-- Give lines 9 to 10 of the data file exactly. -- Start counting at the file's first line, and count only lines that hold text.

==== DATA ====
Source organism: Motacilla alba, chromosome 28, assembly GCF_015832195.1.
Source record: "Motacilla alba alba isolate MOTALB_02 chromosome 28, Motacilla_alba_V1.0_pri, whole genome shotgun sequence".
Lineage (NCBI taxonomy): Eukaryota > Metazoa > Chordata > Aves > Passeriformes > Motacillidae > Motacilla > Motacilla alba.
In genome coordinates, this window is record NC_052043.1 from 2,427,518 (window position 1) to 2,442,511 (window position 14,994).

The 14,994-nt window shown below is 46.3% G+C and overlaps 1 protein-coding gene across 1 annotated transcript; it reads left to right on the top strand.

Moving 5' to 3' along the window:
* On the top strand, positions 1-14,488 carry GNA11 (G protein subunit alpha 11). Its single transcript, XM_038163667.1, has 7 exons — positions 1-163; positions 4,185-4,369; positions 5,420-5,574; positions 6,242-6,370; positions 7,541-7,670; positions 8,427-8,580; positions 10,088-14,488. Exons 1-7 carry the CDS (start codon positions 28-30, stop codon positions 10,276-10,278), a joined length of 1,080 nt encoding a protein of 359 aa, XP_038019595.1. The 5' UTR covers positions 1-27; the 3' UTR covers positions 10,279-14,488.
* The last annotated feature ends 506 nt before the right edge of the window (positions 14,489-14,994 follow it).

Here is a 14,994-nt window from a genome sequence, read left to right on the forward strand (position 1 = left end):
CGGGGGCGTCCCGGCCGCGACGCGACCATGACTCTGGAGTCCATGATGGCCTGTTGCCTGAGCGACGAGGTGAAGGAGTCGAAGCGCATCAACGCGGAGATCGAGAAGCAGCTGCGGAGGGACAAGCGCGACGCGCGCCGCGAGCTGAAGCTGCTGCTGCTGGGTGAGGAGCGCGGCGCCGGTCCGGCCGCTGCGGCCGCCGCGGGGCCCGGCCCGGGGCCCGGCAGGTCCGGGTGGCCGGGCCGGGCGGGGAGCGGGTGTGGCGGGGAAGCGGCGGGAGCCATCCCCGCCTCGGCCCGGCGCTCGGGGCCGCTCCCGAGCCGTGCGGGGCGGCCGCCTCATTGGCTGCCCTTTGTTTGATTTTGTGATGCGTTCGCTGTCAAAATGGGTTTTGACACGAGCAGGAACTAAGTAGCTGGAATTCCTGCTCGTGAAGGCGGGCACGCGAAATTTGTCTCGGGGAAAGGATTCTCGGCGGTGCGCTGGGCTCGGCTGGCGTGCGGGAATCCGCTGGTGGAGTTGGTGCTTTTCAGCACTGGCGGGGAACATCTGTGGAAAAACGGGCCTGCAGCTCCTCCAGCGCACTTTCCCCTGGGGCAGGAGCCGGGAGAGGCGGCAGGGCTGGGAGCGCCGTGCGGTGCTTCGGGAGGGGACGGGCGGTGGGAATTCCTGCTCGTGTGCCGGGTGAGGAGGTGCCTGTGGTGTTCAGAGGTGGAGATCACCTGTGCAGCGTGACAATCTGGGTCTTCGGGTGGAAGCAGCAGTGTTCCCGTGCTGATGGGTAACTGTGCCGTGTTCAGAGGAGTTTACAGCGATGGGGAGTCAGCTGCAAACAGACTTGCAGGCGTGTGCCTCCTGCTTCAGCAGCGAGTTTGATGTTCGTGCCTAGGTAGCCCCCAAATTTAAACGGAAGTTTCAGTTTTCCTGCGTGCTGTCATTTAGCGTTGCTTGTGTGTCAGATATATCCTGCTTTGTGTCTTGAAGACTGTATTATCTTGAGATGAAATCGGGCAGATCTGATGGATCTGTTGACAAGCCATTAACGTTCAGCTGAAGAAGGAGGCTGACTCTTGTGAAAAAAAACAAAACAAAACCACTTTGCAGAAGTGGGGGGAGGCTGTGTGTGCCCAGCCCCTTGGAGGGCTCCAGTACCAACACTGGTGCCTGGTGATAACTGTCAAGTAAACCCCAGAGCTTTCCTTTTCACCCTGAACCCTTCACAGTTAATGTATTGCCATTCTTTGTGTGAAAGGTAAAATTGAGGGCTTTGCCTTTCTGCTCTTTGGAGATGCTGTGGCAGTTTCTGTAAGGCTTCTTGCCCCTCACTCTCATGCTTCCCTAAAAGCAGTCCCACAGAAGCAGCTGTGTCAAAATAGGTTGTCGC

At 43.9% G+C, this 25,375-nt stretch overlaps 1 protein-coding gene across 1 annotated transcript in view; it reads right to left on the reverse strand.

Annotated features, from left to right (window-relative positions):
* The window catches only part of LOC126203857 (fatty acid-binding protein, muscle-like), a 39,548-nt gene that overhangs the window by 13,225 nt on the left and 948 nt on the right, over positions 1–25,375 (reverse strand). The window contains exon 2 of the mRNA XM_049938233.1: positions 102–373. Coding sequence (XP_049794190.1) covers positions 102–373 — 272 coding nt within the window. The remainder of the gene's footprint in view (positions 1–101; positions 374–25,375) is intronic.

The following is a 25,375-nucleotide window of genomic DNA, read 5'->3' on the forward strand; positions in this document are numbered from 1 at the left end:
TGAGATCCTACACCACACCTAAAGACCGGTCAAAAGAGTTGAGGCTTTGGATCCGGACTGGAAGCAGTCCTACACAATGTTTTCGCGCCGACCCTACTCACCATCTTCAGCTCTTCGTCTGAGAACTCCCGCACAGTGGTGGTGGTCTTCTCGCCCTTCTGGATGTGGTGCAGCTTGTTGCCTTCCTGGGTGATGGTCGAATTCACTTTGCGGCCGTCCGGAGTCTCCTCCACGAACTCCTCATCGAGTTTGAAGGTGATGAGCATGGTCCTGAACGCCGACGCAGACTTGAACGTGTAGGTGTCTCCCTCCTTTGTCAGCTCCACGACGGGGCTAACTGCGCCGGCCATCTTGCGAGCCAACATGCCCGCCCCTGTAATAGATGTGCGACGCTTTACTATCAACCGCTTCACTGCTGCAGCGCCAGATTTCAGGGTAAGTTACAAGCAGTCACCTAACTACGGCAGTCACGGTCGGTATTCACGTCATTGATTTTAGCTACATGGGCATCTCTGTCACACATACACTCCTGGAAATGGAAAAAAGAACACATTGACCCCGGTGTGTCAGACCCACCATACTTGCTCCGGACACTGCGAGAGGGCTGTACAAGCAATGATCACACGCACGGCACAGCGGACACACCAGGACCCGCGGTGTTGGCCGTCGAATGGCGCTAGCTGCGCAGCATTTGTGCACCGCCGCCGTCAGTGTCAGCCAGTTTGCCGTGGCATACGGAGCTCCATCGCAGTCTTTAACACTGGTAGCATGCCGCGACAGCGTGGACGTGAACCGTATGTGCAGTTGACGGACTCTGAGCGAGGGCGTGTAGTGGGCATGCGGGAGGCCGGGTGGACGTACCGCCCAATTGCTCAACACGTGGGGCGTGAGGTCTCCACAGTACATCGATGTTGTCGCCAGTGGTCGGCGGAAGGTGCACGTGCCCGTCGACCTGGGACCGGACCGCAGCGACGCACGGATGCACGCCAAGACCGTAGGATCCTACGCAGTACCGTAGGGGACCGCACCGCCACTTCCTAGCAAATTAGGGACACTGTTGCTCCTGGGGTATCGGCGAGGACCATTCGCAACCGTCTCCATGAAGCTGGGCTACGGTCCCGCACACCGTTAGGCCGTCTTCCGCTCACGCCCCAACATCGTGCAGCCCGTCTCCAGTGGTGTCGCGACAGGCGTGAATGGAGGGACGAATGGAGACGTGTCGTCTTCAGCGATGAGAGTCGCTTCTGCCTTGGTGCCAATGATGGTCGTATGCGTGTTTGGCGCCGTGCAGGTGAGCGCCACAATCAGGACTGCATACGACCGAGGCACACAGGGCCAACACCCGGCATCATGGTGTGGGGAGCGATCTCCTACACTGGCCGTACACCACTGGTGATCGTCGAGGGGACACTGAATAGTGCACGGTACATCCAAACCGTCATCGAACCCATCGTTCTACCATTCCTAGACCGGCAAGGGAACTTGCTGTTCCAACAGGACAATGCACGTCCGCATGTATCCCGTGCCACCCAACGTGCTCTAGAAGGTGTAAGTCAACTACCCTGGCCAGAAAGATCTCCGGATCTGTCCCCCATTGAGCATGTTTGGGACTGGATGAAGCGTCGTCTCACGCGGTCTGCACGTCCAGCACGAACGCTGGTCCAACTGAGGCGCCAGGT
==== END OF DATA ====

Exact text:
Here is a 14,994-nt window from a genome sequence, read left to right on the forward strand (position 1 = left end):
CGGGGGCGTCCCGGCCGCGACGCGACCATGACTCTGGAGTCCATGATGGCCTGTTGCCTGAGCGACGAGGTGAAGGAGTCGAAGCGCATCAACGCGGAGATCGAGAAGCAGCTGCGGAGGGACAAGCGCGACGCGCGCCGCGAGCTGAAGCTGCTGCTGCTGGGTGAGGAGCGCGGCGCCGGTCCGGCCGCTGCGGCCGCCGCGGGGCCCGGCCCGGGGCCCGGCAGGTCCGGGTGGCCGGGCCGGGCGGGGAGCGGGTGTGGCGGGGAAGCGGCGGGAGCCATCCCCGCCTCGGCCCGGCGCTCGGGGCCGCTCCCGAGCCGTGCGGGGCGGCCGCCTCATTGGCTGCCCTTTGTTTGATTTTGTGATGCGTTCGCTGTCAAAATGGGTTTTGACACGAGCAGGAACTAAGTAGCTGGAATTCCTGCTCGTGAAGGCGGGCACGCGAAATTTGTCTCGGGGAAAGGATTCTCGGCGGTGCGCTGGGCTCGGCTGGCGTGCGGGAATCCGCTGGTGGAGTTGGTGCTTTTCAGCACTGGCGGGGAACATCTGTGGAAAAACGGGCCTGCAGCTCCTCCAGCGCACTTTCCCCTGGGGCAGGAGCCGGGAGAGGCGGCAGGGCTGGGAGCGCCGTGCGGTGCTTCGGGAGGGGACGGGCGGTGGGAATTCCTGCTCGTGTGCCGGGTGAGGAGGTGCCTGTGGTGTTCAGAGGTGGAGATCACCTGTGCAGCGTGACAATCTGGGTCTTCGGGTGGAAGCAGCAGTGTTCCCGTGCTGATGGGTAACTGTGCCGTGTTCAGAGGAGTTTACAGCGATGGGGAGTCAGCTGCAAACAGACTTGCAGGCGTGTGCCTCCTGCTTCAGCAGCGAGTTTGATGTTCGTGCCTAGGTAGCCCCCAAATTTAAACGGAAGTTTCAGTTTTCCTGCGTGCTGTCATTTAGCGTTGCTTGTGTGTCAGATATATCCTGCTTTGTGTCTTGAAGACTGTATTATCTTGAGATGAAATCGGGCAGATCTGATGGATCTGTTGACAAGCCATTAACGTTCAGCTGAAGAAGGAGGCTGACTCTTGTGAAAAAAAACAAAACAAAACCACTTTGCAGAAGTGGGGGGAGGCTGTGTGTGCCCAGCCCCTTGGAGGGCTCCAGTACCAACACTGGTGCCTGGTGATAACTGTCAAGTAAACCCCAGAGCTTTCCTTTTCACCCTGAACCCTTCACAGTTAATGTATTGCCATTCTTTGTGTGAAAGGTAAAATTGAGGGCTTTGCCTTTCTGCTCTTTGGAGATGCTGTGGCAGTTTCTGTAAGGCTTCTTGCCCCTCACTCTCATGCTTCCCTAAAAGCAGTCCCACAGAAGCAGCTGTGTCAAAATAGGTTGTCGC